A Guide to Shooting Underwater on a Budget | cavaphotography

Hey everyone and welcome back! I am super excited to write this blog post because my underwater shoot is one of the most exciting shoots I have done. Before I start let me just put this out there; you don't need to be a photographer to read this post! Getting good underwater photos - whether it be on holiday or for a photographic project - is a goal I think a lot of people have without realising it, especially when travelling.

Nowadays it is easier to achieve because most phones can be submerged into water (until a certain depth) and even if your phone can't then you can buy cheap plastic cases. Now remember... this is a budget guide to underwater shooting so if you are looking to strictly be an underwater photographer then this may not be the blog for you, because you should want to invest in underwater housing for a DSLR camera which is a LOT of money.

However, because I am a fine art photographer and have only done one underwater shoot - I did not spend a lot of money on the necessities. Maybe in the future it is something I will look into and if I lived in an exotic country on the beach then I probably would!

So lets dive in (excuse the pun)!

The cheapest option I have already mentioned is to use your phone, however, it doesn't guarantee a good result, a few years ago I bought a cheap plastic case for my camera and tried it out at the beach, but the only thing you can focus on is the case as cheap ones don't sit flush to your camera/phone. So when I decided to do an underwater shoot I thought; what am I going to use to take the photographs on a professional level? I had seen a video on photographer @jovanarikalo Instagram of how she conducted her underwater shoot and I debated using this method. To buy a small rectangular fish tank, push that into the water slightly and then lean over it with your camera inside. But it was too risky - what if water splashed over the edges of the fish tank? What if it wouldn't focus through the glass? Plus fish tanks are dearer than you think and if it didn't work that would be a waste of money.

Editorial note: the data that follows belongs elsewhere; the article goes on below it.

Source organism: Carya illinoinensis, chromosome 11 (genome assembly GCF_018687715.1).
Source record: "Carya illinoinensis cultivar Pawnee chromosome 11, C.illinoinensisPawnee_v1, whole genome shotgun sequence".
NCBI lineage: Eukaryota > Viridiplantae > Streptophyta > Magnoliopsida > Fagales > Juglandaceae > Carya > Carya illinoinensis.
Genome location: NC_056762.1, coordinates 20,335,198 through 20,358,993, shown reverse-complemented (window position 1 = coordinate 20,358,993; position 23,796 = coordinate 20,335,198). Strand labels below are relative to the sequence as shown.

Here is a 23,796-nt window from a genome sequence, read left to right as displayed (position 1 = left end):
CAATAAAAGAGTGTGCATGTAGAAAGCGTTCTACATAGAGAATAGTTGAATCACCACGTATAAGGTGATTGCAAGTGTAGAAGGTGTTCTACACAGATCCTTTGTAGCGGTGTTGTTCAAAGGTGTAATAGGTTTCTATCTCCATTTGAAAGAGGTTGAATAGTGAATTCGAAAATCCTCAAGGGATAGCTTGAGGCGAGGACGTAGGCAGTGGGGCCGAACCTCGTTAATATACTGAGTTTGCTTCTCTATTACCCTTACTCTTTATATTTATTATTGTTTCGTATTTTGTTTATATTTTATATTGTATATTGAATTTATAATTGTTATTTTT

I ended up researching GoPro's and decided to purchase one, the newest release, Hero8 Black, was on offer but it didn't come out until after my shoot deadline. I preordered it because it was good value for money and I was sure I would do more underwater shoots and it would be good for filming too, but I still needed one for my shoot. Luckily my university equipment store have a couple so I took one out for the shoot so that's what I used. It was quite an old model so it wasn't as good quality as my new one is but the images turned out so well. I would highly recommend using a GoPro to shoot underwater for a number of reasons:

  1. You don't have to focus! Just point and shoot.

  2. Easy to switch between video and photo modes.

  3. Cheap!

So the next thing that you need to shoot underwater is the water itself! This is something that came quite easy for me and I was very lucky. My only option was my local swimming pool owned by BETTER Leisure Centre - due to it being such a big business (you probably have a BETTER centre near you!) I didn't think I was going to be allowed to use a section of the pool to shoot in. But I thought it was worth a try so I sent an email, which led to a meeting and permission to shoot in the hydrotherapy pool. This was perfect because it was in its own room so we would have complete privacy, plus it was warm which was an added bonus! The only requirement was that we shot early before the pool was needed - 7am to be exact! And that we paid for a lifeguard to be present for safety reasons which was only £15 an hour. We only took an hour so the use of the pool was £15!

Of course this option of a swimming pool is specific to photographers that are conducting a professional shoot. Finding water to shoot in is quite easy if you don't need a model - you could use your bath, maybe add some bath bombs for an artistic effect, your sink, the beach and of course when you are on holiday. I have yet to go abroad with my GoPro but when I do I will be using it at the beach during sunset!

My last tip is lighting, ideally you should shoot outside or somewhere with windows as its pretty dark underwater. I took a strong heavy-duty flash light and my mum (aka my assistant!) held it over the water for me, but it didn't make too much difference, I definitely would have been able to get a stronger image with more clarity if there was more light in the pool.

I hope this answers how to overcome the two main obstacles of underwater shooting on a budget. If you guys use any of my tips then be sure to tag me in them on instagram @cavaphotography. Also check out my instagram for behind the scenes of the shoot and more of the final images!

I will be back next Sunday with a brand new post! Have a good week guys!

Lots of love, Chlo x

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